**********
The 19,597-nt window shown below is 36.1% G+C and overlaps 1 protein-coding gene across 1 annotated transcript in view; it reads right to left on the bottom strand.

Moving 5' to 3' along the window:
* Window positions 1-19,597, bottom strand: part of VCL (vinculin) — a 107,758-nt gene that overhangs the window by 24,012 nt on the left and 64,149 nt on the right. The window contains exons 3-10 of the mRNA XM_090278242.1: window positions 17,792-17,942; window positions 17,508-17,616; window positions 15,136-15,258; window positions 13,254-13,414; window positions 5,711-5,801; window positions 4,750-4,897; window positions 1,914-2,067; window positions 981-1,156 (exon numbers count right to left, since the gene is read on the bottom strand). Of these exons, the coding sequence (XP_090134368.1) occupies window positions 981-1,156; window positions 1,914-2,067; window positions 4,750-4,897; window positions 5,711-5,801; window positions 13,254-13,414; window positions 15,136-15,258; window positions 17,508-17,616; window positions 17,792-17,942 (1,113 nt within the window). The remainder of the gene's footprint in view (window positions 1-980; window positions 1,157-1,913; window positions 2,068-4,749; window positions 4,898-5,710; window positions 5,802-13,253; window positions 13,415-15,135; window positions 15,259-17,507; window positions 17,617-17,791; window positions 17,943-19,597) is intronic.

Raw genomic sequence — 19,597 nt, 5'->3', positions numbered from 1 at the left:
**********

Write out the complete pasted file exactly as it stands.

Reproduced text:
The 19,597-nt window shown below is 36.1% G+C and overlaps 1 protein-coding gene across 1 annotated transcript in view; it reads right to left on the bottom strand.

Moving 5' to 3' along the window:
* Window positions 1-19,597, bottom strand: part of VCL (vinculin) — a 107,758-nt gene that overhangs the window by 24,012 nt on the left and 64,149 nt on the right. The window contains exons 3-10 of the mRNA XM_090278242.1: window positions 17,792-17,942; window positions 17,508-17,616; window positions 15,136-15,258; window positions 13,254-13,414; window positions 5,711-5,801; window positions 4,750-4,897; window positions 1,914-2,067; window positions 981-1,156 (exon numbers count right to left, since the gene is read on the bottom strand). Of these exons, the coding sequence (XP_090134368.1) occupies window positions 981-1,156; window positions 1,914-2,067; window positions 4,750-4,897; window positions 5,711-5,801; window positions 13,254-13,414; window positions 15,136-15,258; window positions 17,508-17,616; window positions 17,792-17,942 (1,113 nt within the window). The remainder of the gene's footprint in view (window positions 1-980; window positions 1,157-1,913; window positions 2,068-4,749; window positions 4,898-5,710; window positions 5,802-13,253; window positions 13,415-15,135; window positions 15,259-17,507; window positions 17,617-17,791; window positions 17,943-19,597) is intronic.

Raw genomic sequence — 19,597 nt, 5'->3', positions numbered from 1 at the left: